Monday, May 15, 2017

Docusign emails are stolen and are used in phishing campaign

If you received any message from this email then be cautious.Your information has been compromised. Please do do not click on the link or download any document.

Mail you might receive

"Dear Applicant~

Thank you for your interest in employment with Saicon Consultants, Inc.  We appreciate you applying for a position with our company.  Please fill out the attached voluntary documents to complete the application process." 

I was receiving continuous mails from HR asking to review and sign. I got suspicious and mailed them to know if I had applied to them?

My reply

The response what I got from them

"I show that you applied for an Application Architect/Full Stack Developer on 03/22/17.  We are just auditing our applicants to be sure we are in compliance with discrimination laws.  If you wouldn’t mind to take a few minutes to complete our survey, it would be greatly appreciated.  Any information given would be kept in confidence.  If you wish not to complete, you can decline the forms by following the link as well or simply replying to this email."

The Threat

DocuSign, the owner of eSignature, one of the most popular digital signature services, said today that a database of customer emails was breached and used in a phishing campaign that began last week.

The phishing emails were designed to look like they were sent by DocuSign and had subject lines that said “Completed: [domain name]  – Wire transfer for recipient-name Document Ready for Signature” or “Completed [domain name/email address] – Accounting Invoice [Number] Document Ready for Signature.” Word Document attachments in the emails installed malware if opened.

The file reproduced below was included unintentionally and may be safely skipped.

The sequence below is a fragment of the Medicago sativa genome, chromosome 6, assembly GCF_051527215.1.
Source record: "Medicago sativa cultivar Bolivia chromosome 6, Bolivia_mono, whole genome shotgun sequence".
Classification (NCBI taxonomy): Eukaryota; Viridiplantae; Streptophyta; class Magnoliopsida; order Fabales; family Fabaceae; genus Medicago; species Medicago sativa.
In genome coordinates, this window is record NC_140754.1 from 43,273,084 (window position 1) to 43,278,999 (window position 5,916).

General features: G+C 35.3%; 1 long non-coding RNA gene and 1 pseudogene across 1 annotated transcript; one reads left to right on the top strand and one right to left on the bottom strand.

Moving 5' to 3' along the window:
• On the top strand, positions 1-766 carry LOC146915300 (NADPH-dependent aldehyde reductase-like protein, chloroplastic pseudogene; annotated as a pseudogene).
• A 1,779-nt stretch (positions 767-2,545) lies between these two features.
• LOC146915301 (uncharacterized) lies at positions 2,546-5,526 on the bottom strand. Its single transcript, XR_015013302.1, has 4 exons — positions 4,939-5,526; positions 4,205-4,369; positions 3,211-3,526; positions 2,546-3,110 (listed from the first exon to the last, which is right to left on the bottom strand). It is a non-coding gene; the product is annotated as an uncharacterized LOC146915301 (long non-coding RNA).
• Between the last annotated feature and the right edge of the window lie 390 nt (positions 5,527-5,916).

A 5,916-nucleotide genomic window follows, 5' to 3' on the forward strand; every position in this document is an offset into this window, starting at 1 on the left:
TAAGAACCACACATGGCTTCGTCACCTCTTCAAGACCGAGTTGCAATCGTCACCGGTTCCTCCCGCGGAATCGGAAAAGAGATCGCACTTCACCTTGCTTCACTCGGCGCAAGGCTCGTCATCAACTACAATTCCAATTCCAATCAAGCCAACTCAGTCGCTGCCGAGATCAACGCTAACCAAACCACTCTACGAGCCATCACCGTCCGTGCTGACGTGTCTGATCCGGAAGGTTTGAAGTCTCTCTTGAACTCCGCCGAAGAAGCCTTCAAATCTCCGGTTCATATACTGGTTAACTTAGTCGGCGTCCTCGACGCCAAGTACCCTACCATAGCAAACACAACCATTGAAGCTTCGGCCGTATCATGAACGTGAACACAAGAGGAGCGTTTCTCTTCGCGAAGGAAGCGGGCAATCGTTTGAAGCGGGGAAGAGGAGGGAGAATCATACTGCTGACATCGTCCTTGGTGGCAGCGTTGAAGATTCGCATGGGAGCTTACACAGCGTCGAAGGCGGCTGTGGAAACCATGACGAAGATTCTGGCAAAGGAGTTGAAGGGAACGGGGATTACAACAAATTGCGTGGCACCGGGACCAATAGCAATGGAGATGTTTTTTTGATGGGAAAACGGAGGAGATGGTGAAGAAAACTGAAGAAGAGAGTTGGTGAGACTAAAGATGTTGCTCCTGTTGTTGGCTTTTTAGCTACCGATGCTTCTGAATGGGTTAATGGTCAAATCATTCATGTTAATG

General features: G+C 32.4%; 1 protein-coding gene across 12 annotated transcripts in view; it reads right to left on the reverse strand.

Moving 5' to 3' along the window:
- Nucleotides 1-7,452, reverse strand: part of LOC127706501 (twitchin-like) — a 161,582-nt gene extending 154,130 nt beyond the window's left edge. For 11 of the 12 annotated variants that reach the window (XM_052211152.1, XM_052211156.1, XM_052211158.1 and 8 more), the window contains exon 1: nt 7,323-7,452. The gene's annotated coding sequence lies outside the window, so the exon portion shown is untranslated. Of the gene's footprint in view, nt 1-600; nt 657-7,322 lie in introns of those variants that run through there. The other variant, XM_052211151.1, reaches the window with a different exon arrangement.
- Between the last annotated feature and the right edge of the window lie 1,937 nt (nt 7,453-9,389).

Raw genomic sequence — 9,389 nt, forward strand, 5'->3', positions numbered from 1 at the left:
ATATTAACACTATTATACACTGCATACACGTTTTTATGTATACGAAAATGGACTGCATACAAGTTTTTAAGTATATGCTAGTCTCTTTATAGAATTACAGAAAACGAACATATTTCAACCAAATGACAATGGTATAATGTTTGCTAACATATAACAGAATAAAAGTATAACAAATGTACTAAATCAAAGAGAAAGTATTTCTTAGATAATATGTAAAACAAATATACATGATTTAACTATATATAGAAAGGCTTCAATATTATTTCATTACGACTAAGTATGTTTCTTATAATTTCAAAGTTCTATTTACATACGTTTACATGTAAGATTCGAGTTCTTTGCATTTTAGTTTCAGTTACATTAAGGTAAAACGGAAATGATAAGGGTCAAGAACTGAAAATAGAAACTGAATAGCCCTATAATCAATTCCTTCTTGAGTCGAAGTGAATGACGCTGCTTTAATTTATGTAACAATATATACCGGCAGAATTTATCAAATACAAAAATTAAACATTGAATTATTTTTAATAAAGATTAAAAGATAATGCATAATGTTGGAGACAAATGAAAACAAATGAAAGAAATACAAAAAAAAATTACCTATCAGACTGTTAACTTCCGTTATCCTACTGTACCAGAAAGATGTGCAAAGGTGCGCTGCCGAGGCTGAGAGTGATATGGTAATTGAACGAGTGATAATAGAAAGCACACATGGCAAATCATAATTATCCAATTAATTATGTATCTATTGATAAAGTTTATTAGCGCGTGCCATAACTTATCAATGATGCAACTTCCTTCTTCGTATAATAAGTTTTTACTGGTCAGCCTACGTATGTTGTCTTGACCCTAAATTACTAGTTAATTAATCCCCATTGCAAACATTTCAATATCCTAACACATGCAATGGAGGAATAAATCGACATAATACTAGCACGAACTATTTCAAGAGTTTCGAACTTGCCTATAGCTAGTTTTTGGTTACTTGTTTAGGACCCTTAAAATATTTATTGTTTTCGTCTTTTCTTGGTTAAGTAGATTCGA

The company began tracking the phishing campaign on its security site on May 9, though it was not until today that it confirmed its email list had been stolen.
In today’s post, DocuSign said its eSignature service, envelopes, and customer documents remain secure, but that hackers were able to access customer emails through a “non-core” system that the company uses to send service-related announcements. DocuSign added that only emails were stolen and other sensitive information, including names, physical addresses, passwords, social security numbers, credit card data, and documents sent through the eSignature system, were not accessed.

DocuSign said it has put more security measures in place and contacted law enforcement agencies. It listed several steps customers should take to protect themselves, including forwarding suspicious emails to before deleting them from their computers, updating anti-virus software, and reading DocuSign’s white paper on phishing.
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